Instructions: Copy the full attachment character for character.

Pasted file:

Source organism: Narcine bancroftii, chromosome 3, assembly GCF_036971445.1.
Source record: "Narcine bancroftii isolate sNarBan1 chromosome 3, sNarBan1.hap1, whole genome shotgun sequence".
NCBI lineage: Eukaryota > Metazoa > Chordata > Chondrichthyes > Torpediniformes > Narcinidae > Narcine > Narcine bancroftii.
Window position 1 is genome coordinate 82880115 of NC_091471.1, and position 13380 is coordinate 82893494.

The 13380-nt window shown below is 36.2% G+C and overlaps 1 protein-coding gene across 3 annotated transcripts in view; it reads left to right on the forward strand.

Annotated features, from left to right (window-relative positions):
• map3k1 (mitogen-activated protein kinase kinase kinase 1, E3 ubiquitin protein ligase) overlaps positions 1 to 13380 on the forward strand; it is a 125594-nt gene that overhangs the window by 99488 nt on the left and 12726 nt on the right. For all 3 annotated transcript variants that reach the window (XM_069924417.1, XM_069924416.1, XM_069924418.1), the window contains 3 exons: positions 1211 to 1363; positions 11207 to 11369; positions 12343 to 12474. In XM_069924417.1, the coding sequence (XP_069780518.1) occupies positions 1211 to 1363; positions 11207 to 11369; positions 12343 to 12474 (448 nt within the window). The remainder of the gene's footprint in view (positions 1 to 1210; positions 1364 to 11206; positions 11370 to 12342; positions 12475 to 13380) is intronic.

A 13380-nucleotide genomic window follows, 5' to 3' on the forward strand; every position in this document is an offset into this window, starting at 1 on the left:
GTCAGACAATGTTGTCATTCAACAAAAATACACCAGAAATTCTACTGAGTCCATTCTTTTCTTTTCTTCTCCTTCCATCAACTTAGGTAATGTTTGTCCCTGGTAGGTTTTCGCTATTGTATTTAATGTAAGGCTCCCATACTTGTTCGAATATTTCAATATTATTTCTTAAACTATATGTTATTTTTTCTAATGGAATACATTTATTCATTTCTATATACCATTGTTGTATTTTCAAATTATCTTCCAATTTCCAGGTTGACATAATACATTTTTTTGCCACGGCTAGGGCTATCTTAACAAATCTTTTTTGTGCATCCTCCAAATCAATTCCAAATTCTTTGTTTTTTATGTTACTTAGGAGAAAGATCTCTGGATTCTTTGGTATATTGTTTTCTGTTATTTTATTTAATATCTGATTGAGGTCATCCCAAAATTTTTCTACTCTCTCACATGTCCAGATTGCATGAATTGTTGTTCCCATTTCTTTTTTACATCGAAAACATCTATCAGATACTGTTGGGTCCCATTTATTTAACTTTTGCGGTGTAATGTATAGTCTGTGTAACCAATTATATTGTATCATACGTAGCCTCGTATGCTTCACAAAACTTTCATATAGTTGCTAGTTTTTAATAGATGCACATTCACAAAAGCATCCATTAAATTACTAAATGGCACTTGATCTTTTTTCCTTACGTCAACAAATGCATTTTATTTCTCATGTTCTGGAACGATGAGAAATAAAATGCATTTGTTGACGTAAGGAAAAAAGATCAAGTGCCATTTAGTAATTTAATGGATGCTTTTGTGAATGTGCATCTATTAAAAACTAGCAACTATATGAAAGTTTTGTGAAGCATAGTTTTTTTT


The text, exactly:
Source organism: Narcine bancroftii, chromosome 3, assembly GCF_036971445.1.
Source record: "Narcine bancroftii isolate sNarBan1 chromosome 3, sNarBan1.hap1, whole genome shotgun sequence".
NCBI lineage: Eukaryota > Metazoa > Chordata > Chondrichthyes > Torpediniformes > Narcinidae > Narcine > Narcine bancroftii.
Window position 1 is genome coordinate 82880115 of NC_091471.1, and position 13380 is coordinate 82893494.

The 13380-nt window shown below is 36.2% G+C and overlaps 1 protein-coding gene across 3 annotated transcripts in view; it reads left to right on the forward strand.

Annotated features, from left to right (window-relative positions):
• map3k1 (mitogen-activated protein kinase kinase kinase 1, E3 ubiquitin protein ligase) overlaps positions 1 to 13380 on the forward strand; it is a 125594-nt gene that overhangs the window by 99488 nt on the left and 12726 nt on the right. For all 3 annotated transcript variants that reach the window (XM_069924417.1, XM_069924416.1, XM_069924418.1), the window contains 3 exons: positions 1211 to 1363; positions 11207 to 11369; positions 12343 to 12474. In XM_069924417.1, the coding sequence (XP_069780518.1) occupies positions 1211 to 1363; positions 11207 to 11369; positions 12343 to 12474 (448 nt within the window). The remainder of the gene's footprint in view (positions 1 to 1210; positions 1364 to 11206; positions 11370 to 12342; positions 12475 to 13380) is intronic.

A 13380-nucleotide genomic window follows, 5' to 3' on the forward strand; every position in this document is an offset into this window, starting at 1 on the left:
GTCAGACAATGTTGTCATTCAACAAAAATACACCAGAAATTCTACTGAGTCCATTCTTTTCTTTTCTTCTCCTTCCATCAACTTAGGTAATGTTTGTCCCTGGTAGGTTTTCGCTATTGTATTTAATGTAAGGCTCCCATACTTGTTCGAATATTTCAATATTATTTCTTAAACTATATGTTATTTTTTCTAATGGAATACATTTATTCATTTCTATATACCATTGTTGTATTTTCAAATTATCTTCCAATTTCCAGGTTGACATAATACATTTTTTTGCCACGGCTAGGGCTATCTTAACAAATCTTTTTTGTGCATCCTCCAAATCAATTCCAAATTCTTTGTTTTTTATGTTACTTAGGAGAAAGATCTCTGGATTCTTTGGTATATTGTTTTCTGTTATTTTATTTAATATCTGATTGAGGTCATCCCAAAATTTTTCTACTCTCTCACATGTCCAGATTGCATGAATTGTTGTTCCCATTTCTTTTTTACATCGAAAACATCTATCAGATACTGTTGGGTCCCATTTATTTAACTTTTGCGGTGTAATGTATAGTCTGTGTAACCAATTATATTGTATCATACGTAGCCTCGTATGCTTCACAAAACTTTCATATAGTTGCTAGTTTTTAATAGATGCACATTCACAAAAGCATCCATTAAATTACTAAATGGCACTTGATCTTTTTTCCTTACGTCAACAAATGCATTTTATTTCTCATGTTCTGGAACGATGAGAAATAAAATGCATTTGTTGACGTAAGGAAAAAAGATCAAGTGCCATTTAGTAATTTAATGGATGCTTTTGTGAATGTGCATCTATTAAAAACTAGCAACTATATGAAAGTTTTGTGAAGCATAGTTTTTTTT